When Boris Johnson’s government on Tuesday unveils its legislative programme for the coming year, there will be some striking omissions.
Legislation to improve UK auditing and corporate governance, provide statutory powers for a technology watchdog, and create a new football supervisory authority — all meant to enhance the operation of business or to enable fairer market conditions — have been dropped from the Queen’s Speech.
Whitehall officials said the government’s decisions to jettison the bills reflected political priorities and practical issues, but also highlighted the influence of one key figure in Downing Street: David Canzini, a deputy chief of staff to the prime minister.
Canzini was hired in February after Johnson responded to calls by Conservative MPs for a shake-up of what they saw as a dysfunctional Number 10 at the height of the partygate scandal.
With the Bank of England warning last week that the UK is heading for recession, Canzini has told colleagues in recent days that Downing Street believes that “Conservative governments don’t legislate their way to economic growth”, said one official.
The government has dropped plans for a bill which would have created a single agency to enforce employee rights and made flexible working the default option for staff.
Canzini has vetted proposed government policies based on whether they will go down well with voters — for example audit reform has been judged boring — as Johnson gears up for a general election either next year or in 2024. Downing Street declined to comment.
One minister said that the aversion by some in Number 10 to new business regulation was part of a “bastard form of Thatcherism” which failed to recognise that good rules could help the operation of markets — for example by stopping corporate scandals.
Roger Barker, head of policy at the Institute of Directors, a business lobby group, said that it felt that government policies towards companies had changed in the past few months, with some parts of Whitehall becoming resistant to certain reforms or wanting to prioritise other issues.
He added: “At the IoD, we are conscious of regulatory burden . . . But in some areas reform is urgently needed, such as in putting the audit watchdog on a statutory footing. It’s disappointing as these are areas we have been working on for a while, and helped shape them to become business friendly.”
At a meeting with ministers’ advisers last week following bad local election results for the Conservatives, Canzini called on aides to come up with more “wedge issues” to differentiate the Tories from Labour and the Liberal Democrats.
Across Whitehall, Canzini is credited — or blamed — for several recent policies designed to reassure rightwing Conservative MPs.
These include resisting a generous new target for expansion of onshore wind farms and a public consultation on ending a moratorium on fracking for oil and gas.
The government has also ditched plans to ban “buy one, get one free” deals on junk food from supermarkets.
Canzini was a longstanding business partner of Sir Lynton Crosby, the Australian political strategist who is one of Johnson’s key allies going back to his time as London mayor.
Canzini has kept a much lower profile than Crosby, saying on his Twitter page — beneath a picture of Darth Vader — “Who cares who or what I am?”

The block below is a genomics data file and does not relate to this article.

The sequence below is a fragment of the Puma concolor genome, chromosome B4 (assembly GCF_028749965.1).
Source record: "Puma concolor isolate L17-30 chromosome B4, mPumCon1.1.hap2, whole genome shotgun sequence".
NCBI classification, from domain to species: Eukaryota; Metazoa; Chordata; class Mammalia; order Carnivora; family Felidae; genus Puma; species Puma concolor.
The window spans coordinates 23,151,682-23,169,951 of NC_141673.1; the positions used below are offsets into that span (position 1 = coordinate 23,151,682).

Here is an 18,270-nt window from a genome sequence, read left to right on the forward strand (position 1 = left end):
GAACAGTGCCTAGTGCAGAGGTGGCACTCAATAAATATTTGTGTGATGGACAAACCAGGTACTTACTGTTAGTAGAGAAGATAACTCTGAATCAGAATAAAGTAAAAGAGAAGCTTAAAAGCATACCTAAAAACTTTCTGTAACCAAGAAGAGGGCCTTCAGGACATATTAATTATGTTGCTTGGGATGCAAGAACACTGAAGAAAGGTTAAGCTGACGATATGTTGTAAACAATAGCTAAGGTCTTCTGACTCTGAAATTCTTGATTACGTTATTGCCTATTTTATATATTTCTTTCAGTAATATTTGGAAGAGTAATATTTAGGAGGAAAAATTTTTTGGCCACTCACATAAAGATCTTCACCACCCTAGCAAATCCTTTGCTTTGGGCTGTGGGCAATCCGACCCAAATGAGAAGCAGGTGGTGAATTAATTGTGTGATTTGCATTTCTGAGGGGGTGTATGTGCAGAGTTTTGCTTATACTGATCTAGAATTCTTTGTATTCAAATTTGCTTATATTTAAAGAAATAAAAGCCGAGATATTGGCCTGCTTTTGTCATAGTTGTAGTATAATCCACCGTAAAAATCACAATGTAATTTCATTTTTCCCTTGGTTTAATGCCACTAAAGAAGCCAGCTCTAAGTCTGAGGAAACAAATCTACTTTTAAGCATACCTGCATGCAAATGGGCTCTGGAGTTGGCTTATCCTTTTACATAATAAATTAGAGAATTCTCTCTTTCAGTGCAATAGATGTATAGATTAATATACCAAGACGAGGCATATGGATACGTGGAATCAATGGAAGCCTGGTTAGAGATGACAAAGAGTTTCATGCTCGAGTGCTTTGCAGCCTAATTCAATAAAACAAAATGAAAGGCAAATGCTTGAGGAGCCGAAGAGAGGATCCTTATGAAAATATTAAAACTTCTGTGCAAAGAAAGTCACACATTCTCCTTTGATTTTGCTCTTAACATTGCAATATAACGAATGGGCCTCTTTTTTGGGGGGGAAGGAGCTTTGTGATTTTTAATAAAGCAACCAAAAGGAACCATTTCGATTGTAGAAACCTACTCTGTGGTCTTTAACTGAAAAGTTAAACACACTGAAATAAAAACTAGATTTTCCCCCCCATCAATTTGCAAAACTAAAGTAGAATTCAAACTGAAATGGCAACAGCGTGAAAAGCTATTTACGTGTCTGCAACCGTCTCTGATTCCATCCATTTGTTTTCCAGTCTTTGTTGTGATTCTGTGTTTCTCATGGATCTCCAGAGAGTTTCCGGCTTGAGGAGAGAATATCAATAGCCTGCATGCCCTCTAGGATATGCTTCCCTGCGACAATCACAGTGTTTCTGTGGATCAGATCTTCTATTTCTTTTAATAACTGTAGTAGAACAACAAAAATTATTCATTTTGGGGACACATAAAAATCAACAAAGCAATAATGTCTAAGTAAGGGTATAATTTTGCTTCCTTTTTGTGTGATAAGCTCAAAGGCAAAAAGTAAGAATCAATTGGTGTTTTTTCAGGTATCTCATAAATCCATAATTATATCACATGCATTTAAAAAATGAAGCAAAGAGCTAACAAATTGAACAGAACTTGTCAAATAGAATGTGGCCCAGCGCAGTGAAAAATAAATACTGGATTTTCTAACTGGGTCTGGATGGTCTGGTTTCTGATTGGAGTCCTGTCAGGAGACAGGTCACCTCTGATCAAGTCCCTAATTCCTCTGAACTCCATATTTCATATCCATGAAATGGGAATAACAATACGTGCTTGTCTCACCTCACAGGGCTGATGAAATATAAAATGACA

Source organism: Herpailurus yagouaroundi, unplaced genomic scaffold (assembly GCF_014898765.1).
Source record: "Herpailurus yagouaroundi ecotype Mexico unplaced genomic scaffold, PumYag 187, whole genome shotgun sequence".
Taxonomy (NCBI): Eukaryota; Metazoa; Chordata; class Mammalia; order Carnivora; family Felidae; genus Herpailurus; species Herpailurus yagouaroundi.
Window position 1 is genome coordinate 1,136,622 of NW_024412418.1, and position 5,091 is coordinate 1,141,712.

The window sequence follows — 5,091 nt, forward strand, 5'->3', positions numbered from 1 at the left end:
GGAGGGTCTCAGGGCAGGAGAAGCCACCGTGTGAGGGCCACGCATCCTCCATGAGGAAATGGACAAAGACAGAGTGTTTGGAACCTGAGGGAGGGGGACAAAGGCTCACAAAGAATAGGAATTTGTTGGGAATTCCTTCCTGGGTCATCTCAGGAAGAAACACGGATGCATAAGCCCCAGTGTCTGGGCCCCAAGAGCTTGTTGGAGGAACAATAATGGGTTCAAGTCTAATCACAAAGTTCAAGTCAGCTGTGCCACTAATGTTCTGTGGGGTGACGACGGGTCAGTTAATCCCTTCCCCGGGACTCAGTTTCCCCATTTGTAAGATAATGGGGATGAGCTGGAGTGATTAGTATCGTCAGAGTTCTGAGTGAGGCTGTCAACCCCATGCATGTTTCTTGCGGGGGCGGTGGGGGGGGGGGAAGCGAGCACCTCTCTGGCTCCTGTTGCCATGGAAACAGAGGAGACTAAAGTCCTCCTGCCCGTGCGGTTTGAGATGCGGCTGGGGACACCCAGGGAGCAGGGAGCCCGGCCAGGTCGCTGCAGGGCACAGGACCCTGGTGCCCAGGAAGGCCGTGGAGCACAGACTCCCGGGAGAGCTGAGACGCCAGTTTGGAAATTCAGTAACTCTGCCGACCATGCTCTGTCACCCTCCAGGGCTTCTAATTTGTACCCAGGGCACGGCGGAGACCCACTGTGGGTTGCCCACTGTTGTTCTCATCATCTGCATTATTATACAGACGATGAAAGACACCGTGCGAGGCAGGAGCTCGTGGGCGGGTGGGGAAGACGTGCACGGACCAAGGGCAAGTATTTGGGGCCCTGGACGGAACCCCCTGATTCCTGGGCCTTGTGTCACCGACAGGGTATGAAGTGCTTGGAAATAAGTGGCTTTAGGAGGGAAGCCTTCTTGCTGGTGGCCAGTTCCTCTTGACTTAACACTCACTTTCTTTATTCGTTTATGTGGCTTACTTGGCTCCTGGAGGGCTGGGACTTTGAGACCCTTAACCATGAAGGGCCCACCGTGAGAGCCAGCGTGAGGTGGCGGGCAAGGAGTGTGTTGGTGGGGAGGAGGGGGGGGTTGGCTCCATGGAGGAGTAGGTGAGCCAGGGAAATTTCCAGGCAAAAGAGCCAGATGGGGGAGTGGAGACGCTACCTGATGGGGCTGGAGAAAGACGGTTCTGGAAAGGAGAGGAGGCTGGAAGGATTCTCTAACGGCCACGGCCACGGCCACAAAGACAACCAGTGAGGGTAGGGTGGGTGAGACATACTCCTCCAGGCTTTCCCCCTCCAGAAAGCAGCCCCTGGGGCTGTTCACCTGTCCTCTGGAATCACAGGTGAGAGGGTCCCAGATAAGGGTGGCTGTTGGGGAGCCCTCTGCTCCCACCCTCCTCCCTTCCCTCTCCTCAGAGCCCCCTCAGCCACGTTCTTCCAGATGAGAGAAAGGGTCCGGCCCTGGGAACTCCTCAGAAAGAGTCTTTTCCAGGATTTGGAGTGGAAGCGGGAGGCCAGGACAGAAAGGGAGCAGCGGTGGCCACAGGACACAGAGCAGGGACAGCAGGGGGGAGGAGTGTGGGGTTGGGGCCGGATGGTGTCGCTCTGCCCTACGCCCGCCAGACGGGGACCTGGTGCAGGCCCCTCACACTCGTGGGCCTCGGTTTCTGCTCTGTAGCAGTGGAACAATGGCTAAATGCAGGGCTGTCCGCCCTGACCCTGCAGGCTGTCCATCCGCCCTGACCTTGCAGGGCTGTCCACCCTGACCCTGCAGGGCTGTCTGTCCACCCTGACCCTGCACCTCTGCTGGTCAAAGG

He has power and influence in Whitehall that extends far beyond his job title. For example, Canzini holds a meeting each Friday with all ministers’ special advisers, a task previously carried out by Dominic Cummings, Johnson’s former chief adviser.
One adviser said: “People are scared of him but in a good way — if he wants things done they get done fast.”
One former business colleague of Canzini said he liked to portray himself as a “bruiser”.
Canzini served as an adviser to Theresa May when she was prime minister, but clashed with her over Brexit because he felt she was pursuing too soft a departure from the EU. He subsequently became a close ally of the European Research Group of Eurosceptic Tory MPs that helped undermine May.
Some ministers expressed hope that bills to reform audit regulation and corporate governance, empower the tech watchdog called the digital markets unit, and create the football supervisory authority, will be enacted before the next election.
They suggested bills on all three areas should feature in the 2023 Queen’s Speech, with draft versions drawn up for “pre-legislative scrutiny” over the coming year.
But some government insiders were sceptical. The last parliamentary session before an election often involves a focus on legislation deemed to play well with voters, with other bills being scrapped.
Whitehall officials said decisions on what legislation to include in the Queen’s Speech on Tuesday were also influenced by how the government is contending with a backlog of bills caused by the coronavirus crisis.
Half a dozen pieces of legislation from the last parliamentary session, including the contentious online safety bill to tackle illegal and harmful internet content, have still not reached the statute book. They will now be rolled over into the 2022-23 parliamentary session.
The process of whittling down the list of bills to include in the Queen’s Speech has been chaotic and “last minute”, said one official.
“They’ve been so occupied with partygate, then the war in Ukraine, there hasn’t really been the bandwidth in Number 10 to go through all the legislation that ministers were putting forward,” added the official.
Additional reporting by Daniel Thomas in London